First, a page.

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Senate Bill 1159 – How it affects California Employers

Senate Bill 1159 – How it affects California Employers

What is Senate Bill 1159?

Governor Newsom signed Senate Bill 1159 (“SB 1159”) on September 17, 2020. It created new laws that affect California employers with employees who test positive for COVID-19. One of these, Labor Code Section 3212.88, applies to California employers who have five (5) or more employees. It established that if a COVID-19 outbreak occurs at a place of employment, it may be assumed that employees who test positive for COVID-19 contracted it at work.

What does this mean?

  • This law creates new reporting obligations for employers. In the first part of this article, we’ll discuss those new reporting obligations and how employers can meet them.
  • SB 1159 also creates new presumptions of workers’ compensation compensability to workers. In the second part of this article, we’ll examine what those new presumptions are, and what an employer can do to reduce the risk of Covid exposure to its employees and protect itself in the process.

It should be noted that this is a complex law with onerous reporting obligations for California employers. Workers Comp insurers are uniquely positioned to be able to assist employers in complying with this new law, however each insurer is approaching this situation differently. The key to complying with this law is to look to your own workers comp carrier’s indicated response pathway and follow their specific direction closely.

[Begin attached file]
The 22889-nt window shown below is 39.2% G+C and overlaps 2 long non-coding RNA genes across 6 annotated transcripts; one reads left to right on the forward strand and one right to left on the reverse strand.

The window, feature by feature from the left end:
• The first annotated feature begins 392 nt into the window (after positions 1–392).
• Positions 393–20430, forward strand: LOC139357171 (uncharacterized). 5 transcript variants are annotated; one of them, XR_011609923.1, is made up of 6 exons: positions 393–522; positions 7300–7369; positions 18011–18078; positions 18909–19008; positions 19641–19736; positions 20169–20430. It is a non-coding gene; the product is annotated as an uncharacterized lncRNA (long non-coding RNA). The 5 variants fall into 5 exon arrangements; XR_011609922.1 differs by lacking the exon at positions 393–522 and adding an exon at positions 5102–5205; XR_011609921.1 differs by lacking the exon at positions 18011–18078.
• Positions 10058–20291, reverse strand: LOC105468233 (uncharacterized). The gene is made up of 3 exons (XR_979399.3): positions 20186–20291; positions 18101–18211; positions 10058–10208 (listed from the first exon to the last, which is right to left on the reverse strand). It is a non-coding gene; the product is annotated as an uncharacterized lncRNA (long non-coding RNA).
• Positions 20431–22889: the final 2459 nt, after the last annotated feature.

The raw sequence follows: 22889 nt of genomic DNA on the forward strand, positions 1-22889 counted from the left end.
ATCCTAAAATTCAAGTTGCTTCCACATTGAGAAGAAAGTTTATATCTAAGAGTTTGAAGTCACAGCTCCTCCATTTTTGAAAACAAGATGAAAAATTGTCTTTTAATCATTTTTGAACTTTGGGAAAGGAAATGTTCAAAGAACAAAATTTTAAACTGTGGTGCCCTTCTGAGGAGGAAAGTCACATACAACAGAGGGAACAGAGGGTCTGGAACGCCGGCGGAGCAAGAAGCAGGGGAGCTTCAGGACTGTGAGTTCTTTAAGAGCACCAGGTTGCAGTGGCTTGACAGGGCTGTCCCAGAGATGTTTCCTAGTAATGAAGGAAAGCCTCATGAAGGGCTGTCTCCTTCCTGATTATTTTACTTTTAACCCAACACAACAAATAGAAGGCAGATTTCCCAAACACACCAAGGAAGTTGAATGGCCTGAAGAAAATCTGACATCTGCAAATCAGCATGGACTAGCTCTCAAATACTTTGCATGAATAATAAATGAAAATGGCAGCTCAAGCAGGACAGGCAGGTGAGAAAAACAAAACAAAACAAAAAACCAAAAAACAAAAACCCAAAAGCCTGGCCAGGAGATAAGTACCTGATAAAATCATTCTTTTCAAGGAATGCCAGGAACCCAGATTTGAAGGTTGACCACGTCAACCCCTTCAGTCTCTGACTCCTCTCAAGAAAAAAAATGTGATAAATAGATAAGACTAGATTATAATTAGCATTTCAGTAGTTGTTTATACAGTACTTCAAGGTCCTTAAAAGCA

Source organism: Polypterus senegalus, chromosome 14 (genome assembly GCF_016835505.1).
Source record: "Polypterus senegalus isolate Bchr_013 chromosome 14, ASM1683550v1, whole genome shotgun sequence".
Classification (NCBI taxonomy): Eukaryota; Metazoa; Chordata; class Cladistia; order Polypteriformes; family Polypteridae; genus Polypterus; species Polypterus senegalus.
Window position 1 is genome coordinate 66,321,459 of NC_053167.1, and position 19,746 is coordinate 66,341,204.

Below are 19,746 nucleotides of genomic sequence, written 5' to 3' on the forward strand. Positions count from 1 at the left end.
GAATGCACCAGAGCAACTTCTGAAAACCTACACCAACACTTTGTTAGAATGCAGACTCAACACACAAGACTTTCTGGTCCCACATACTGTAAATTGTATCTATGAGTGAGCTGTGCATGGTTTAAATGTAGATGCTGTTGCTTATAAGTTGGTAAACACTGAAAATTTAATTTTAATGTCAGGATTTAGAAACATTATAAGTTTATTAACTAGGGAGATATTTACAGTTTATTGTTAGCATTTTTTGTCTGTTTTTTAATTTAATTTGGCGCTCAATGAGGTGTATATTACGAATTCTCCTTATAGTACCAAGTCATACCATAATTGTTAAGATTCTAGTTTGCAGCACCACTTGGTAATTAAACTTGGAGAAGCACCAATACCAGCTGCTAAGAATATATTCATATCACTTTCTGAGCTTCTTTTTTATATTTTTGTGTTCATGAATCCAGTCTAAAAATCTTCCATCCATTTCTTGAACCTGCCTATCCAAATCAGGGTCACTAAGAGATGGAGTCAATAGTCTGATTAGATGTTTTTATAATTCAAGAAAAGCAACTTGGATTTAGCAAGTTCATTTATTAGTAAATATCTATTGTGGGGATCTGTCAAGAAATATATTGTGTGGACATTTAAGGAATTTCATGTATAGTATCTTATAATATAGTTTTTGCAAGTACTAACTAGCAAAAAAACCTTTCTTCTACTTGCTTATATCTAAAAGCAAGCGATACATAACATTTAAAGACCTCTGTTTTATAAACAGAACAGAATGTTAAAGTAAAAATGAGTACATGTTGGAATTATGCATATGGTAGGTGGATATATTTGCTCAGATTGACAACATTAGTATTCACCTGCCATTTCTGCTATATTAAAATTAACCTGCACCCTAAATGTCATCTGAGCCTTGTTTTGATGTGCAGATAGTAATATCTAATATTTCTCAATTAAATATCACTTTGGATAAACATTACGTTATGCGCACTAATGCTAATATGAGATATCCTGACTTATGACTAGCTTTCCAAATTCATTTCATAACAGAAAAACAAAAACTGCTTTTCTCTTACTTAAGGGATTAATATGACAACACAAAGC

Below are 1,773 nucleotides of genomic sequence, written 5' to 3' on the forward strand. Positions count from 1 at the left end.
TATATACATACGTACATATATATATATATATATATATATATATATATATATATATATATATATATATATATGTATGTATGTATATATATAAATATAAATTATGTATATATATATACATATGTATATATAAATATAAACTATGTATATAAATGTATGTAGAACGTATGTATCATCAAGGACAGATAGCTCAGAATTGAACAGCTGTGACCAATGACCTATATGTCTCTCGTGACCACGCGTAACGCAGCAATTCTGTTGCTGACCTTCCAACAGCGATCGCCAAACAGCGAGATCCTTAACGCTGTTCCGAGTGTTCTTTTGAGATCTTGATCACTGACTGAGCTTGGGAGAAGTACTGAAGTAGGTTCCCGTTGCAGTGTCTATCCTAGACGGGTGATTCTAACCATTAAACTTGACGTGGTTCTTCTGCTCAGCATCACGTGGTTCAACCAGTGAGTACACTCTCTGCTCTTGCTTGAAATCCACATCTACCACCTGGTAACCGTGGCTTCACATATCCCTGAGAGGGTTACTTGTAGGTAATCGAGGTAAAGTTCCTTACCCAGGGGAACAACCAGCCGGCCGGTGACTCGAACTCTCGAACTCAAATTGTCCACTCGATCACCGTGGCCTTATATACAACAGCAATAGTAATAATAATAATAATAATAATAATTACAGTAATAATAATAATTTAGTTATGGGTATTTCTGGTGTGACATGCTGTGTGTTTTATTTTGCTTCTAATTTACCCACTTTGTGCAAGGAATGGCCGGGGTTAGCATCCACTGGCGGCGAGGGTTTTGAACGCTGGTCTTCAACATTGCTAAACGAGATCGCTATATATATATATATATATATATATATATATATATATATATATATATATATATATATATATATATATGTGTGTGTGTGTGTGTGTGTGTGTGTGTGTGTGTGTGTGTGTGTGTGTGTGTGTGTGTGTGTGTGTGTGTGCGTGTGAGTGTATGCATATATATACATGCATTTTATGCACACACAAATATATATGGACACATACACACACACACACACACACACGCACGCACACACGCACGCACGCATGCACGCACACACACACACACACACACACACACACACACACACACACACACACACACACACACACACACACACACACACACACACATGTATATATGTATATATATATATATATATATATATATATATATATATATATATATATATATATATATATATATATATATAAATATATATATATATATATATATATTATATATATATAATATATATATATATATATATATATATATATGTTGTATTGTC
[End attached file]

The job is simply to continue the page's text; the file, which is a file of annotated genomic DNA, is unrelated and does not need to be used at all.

New Reporting Obligations for Employers

What are the new reporting obligations for employers under SB 1159?

  • Employers must report to their Workers Compensation claims administrator via email or fax when they are aware that an employee tested positive for COVID-19, regardless of whether the employee is making a claim under Workers Comp, and regardless of whether the infection is believed to be work-related.
    • Positive test results must be by a Polymerase Chain Reaction (PCR) test or other viral testing approved by the Federal Drug Administration (FDA).
    • Positive antibody tests should not be reported.
    • The employer may not provide identifying information about the employee unless that employee asserts the infection is work-related.

When should I report this data?

  •  If you have five (5) or more total employees, fax or email your Workers Comp insurer:
    • Within three (3) business days of knowledge (or when it should reasonably have been known) that there was a positive test on or after September 17, 2020.
    • If you know of positive test results that occurred between July 6, 2020, and prior to September 17, 2020, you must report each positive test occurrence by October 29, 2020.
  • If you have less than five (5) total employees, you are not required to report any additional data outside the claim reporting process.

What type of COVID-19 test do I need to report?

  • Report positive COVID-19 results taken from a PCR test (or other viral testing approved by the FDA).
  • Do not report positive antibody tests.

Each insurer will have its own reporting pathway for its policy holders. It is important that you carefully follow communication from your own insurer on how to work with their specific reporting arrangements. For specific questions, you are likely to get the most current response from your insurer’s current claims-reporting hotline.  

New Presumptions of Workers’ Compensation Compensability

SB 1159 has two sections that apply new presumptions of workers’ compensation compensability to workers. 

First, Section 3 of the new law applies a disputable presumption of workplace compensability until January 1, 2023, for anyone infected with COVID-19 who works as a firefighter, peace officer, or in a broadly defined set of health care professions. To qualify for the presumption, workers must receive a positive “PCR” test (not an antibody test) for COVID-19 within 14 days of working at a place of employment on or after July 6, 2020, and within 14 days of their termination from employment; and if a “health care professional,” the worker must provide direct patient care.